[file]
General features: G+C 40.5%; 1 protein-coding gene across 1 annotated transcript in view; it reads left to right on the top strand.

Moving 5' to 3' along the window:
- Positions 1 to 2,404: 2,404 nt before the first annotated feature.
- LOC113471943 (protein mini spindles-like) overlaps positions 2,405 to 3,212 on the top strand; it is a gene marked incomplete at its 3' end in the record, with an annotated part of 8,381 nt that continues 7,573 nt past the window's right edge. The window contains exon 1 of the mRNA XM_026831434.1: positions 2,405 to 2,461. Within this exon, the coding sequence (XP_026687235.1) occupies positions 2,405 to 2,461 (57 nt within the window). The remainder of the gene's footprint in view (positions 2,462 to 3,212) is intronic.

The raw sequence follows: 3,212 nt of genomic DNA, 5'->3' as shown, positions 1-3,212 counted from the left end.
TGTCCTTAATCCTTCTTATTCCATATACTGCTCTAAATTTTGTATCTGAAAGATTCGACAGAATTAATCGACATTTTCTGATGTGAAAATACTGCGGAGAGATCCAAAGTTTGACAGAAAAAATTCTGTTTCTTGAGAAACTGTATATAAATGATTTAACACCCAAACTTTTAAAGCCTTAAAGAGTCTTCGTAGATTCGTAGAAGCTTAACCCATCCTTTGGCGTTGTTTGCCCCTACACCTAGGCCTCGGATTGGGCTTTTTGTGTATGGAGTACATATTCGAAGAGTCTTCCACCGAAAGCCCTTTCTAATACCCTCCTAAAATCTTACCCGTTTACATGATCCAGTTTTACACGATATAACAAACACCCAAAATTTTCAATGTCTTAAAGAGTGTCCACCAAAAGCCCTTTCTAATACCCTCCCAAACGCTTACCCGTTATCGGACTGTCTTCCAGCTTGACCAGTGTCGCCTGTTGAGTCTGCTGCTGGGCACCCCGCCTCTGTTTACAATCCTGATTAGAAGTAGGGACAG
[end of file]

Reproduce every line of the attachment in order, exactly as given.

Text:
General features: G+C 40.5%; 1 protein-coding gene across 1 annotated transcript in view; it reads left to right on the top strand.

Moving 5' to 3' along the window:
- Positions 1 to 2,404: 2,404 nt before the first annotated feature.
- LOC113471943 (protein mini spindles-like) overlaps positions 2,405 to 3,212 on the top strand; it is a gene marked incomplete at its 3' end in the record, with an annotated part of 8,381 nt that continues 7,573 nt past the window's right edge. The window contains exon 1 of the mRNA XM_026831434.1: positions 2,405 to 2,461. Within this exon, the coding sequence (XP_026687235.1) occupies positions 2,405 to 2,461 (57 nt within the window). The remainder of the gene's footprint in view (positions 2,462 to 3,212) is intronic.

The raw sequence follows: 3,212 nt of genomic DNA, 5'->3' as shown, positions 1-3,212 counted from the left end.
TGTCCTTAATCCTTCTTATTCCATATACTGCTCTAAATTTTGTATCTGAAAGATTCGACAGAATTAATCGACATTTTCTGATGTGAAAATACTGCGGAGAGATCCAAAGTTTGACAGAAAAAATTCTGTTTCTTGAGAAACTGTATATAAATGATTTAACACCCAAACTTTTAAAGCCTTAAAGAGTCTTCGTAGATTCGTAGAAGCTTAACCCATCCTTTGGCGTTGTTTGCCCCTACACCTAGGCCTCGGATTGGGCTTTTTGTGTATGGAGTACATATTCGAAGAGTCTTCCACCGAAAGCCCTTTCTAATACCCTCCTAAAATCTTACCCGTTTACATGATCCAGTTTTACACGATATAACAAACACCCAAAATTTTCAATGTCTTAAAGAGTGTCCACCAAAAGCCCTTTCTAATACCCTCCCAAACGCTTACCCGTTATCGGACTGTCTTCCAGCTTGACCAGTGTCGCCTGTTGAGTCTGCTGCTGGGCACCCCGCCTCTGTTTACAATCCTGATTAGAAGTAGGGACAG